If you go and see your regular doctor, the conversation will probably go a little something like this: "So, what seems to be the problem?" "I feel anxious and depressed. I'm having trouble coping." "Oh okay, let me just look in this textbook... Here, take a prescription for these pills, they should help. If you feel sick at first, apparently that's normal." Really not particularly helpful.

Medication affects the way your entire brain works. It can even affect other things like your gut. From my experience, doctors do not understand this. If you found that medication wasn't working or was giving you horrific side effects, and you went back to see your general physician, s/he would just put you on something else and hope that that worked instead. It would be more of a guessing game than a calculated decision because of a lack of psychiatric knowledge and experience.

Which leads me on to the point that it may take a while to find something that works for you. Whilst this can still happen under the care of a psychiatrist, they would have a better idea of what's likely to work and what isn't, meaning less negative experiences plus a feeling of the situation being under control. I don't know about you, but from my own experience with anxiety I know that I always feel worse if I think that someone doesn't know what they're doing. I'm not saying that psychiatrists are all amazing, but it's their job to know about medication so there's a higher chance that you will come away from an initial session feeling much more informed about whether meds are right for you. And if they are, and you are started on them, the monitoring and adjustment process should be smoother and hopefully you will have a better outcome too.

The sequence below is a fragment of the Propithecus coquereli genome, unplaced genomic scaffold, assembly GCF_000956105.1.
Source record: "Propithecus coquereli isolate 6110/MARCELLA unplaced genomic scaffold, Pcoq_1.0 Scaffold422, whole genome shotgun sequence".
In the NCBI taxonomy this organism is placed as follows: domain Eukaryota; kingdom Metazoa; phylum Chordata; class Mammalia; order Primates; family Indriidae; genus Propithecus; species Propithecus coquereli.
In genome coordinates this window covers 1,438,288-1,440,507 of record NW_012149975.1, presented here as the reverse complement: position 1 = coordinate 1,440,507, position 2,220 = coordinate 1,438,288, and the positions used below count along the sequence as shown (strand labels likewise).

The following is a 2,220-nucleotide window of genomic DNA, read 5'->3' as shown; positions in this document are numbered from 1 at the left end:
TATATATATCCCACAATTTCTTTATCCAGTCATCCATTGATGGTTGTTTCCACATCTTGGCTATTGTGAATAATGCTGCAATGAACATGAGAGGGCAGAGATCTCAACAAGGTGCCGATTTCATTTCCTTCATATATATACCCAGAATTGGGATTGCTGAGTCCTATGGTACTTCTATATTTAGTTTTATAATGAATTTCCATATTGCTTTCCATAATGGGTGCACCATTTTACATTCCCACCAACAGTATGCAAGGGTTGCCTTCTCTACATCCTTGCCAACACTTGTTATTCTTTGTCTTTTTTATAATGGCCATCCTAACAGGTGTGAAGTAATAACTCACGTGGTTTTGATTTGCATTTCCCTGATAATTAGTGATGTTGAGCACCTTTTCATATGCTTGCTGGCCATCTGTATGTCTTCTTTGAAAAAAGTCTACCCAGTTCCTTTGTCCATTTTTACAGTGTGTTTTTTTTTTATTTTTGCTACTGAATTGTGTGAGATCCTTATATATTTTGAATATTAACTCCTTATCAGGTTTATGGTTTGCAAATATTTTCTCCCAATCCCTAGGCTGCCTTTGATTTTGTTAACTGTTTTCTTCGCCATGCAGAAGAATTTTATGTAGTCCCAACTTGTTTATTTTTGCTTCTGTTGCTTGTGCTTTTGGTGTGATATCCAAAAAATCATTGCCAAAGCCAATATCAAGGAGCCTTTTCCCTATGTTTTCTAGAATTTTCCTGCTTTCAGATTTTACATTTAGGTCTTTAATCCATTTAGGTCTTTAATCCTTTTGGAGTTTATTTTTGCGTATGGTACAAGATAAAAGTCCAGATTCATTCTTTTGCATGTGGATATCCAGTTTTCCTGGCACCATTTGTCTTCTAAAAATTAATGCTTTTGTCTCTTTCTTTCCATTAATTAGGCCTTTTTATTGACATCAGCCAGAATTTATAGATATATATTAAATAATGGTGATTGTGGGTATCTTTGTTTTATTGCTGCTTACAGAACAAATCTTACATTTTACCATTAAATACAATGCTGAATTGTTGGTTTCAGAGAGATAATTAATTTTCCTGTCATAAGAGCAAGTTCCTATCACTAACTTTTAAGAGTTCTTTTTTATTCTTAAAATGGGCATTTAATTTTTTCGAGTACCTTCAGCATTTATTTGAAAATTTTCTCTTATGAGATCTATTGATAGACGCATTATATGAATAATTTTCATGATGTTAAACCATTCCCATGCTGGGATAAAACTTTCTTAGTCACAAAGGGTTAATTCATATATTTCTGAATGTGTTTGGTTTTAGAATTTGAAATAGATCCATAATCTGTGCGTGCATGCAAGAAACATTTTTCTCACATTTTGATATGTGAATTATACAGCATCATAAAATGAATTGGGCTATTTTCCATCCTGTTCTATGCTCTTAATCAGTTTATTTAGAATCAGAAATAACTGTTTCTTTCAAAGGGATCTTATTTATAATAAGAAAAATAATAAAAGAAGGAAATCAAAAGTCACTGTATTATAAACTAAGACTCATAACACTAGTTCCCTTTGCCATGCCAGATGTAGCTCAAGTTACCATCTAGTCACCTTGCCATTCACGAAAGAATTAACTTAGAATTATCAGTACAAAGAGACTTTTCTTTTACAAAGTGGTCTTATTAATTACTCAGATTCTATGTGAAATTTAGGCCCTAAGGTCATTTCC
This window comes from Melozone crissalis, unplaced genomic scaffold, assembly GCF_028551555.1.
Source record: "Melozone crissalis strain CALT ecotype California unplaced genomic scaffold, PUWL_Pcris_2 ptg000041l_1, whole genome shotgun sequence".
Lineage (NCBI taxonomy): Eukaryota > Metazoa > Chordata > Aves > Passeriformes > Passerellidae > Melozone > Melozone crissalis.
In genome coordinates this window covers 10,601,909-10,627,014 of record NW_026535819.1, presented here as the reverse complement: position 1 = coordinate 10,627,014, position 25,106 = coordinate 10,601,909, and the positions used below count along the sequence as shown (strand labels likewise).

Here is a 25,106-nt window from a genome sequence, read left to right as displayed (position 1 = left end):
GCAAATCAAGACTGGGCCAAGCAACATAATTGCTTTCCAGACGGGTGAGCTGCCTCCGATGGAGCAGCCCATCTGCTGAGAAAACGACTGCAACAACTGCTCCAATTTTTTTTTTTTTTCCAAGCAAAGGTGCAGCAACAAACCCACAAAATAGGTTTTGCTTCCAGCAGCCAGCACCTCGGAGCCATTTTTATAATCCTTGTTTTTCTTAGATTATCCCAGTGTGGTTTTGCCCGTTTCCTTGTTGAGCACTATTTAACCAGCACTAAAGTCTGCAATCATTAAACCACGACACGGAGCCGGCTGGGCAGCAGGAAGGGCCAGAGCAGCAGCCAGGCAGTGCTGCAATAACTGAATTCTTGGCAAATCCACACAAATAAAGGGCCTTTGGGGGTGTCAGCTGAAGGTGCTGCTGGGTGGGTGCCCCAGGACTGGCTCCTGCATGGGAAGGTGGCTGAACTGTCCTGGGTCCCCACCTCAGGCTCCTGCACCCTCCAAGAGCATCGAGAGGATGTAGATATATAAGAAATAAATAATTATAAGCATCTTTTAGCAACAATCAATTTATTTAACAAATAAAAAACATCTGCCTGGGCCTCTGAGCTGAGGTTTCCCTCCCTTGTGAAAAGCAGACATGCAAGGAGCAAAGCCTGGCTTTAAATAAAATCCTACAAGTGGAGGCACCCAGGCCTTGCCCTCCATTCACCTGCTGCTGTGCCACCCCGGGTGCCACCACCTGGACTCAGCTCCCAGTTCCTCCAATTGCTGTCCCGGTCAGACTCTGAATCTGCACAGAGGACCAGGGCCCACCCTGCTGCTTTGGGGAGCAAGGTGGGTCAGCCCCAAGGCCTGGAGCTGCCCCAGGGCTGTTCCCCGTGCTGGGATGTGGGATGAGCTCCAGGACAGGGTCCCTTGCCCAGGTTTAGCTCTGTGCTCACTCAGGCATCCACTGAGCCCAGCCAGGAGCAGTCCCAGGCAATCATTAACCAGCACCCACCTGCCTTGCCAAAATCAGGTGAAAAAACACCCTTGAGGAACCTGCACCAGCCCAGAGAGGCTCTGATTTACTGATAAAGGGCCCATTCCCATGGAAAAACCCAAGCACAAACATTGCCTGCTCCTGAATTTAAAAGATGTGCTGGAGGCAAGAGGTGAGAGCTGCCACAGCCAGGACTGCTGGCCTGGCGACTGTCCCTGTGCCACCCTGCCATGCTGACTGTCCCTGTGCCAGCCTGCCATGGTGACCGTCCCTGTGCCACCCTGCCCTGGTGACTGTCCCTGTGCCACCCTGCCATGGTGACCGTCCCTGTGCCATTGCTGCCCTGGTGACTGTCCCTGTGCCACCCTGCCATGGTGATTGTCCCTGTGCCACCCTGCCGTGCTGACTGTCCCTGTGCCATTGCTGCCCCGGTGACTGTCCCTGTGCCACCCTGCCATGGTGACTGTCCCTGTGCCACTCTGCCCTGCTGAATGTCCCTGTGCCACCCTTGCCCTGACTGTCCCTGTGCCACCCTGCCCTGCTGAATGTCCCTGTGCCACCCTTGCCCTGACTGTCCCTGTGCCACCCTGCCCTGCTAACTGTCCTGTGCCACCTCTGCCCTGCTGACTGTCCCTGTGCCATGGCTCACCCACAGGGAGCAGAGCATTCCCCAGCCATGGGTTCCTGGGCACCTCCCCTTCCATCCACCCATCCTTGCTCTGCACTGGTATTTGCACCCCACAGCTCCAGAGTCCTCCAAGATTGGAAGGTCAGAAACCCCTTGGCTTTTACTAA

Something else that will affect the outcome is whether or not you engage in any other type of therapy. It's worth noting that all healthcare professionals, whether psychiatrically trained or not, are encouraged to put patients on medication. The truth is that you may be able to overcome your issues with other treatment, such as Cognitive Behavioural Therapy. In fact, if you have thoughts of "gunning it into oncoming traffic because [you] can't bear [your] own life", it would seem that you have problems that you are not expressing in this thread and they should be addressed with therapy regardless of whether you start taking meds. Medication alone will not solve those issues (which is why, in mental health settings, it's used in combination with talking therapies). At the same time, medication can help you to feel generally more at ease with life and help calm you down. It can also help to lift your mood (and make it easier to engage with a therapist if you go down that route, which I would advise that you do).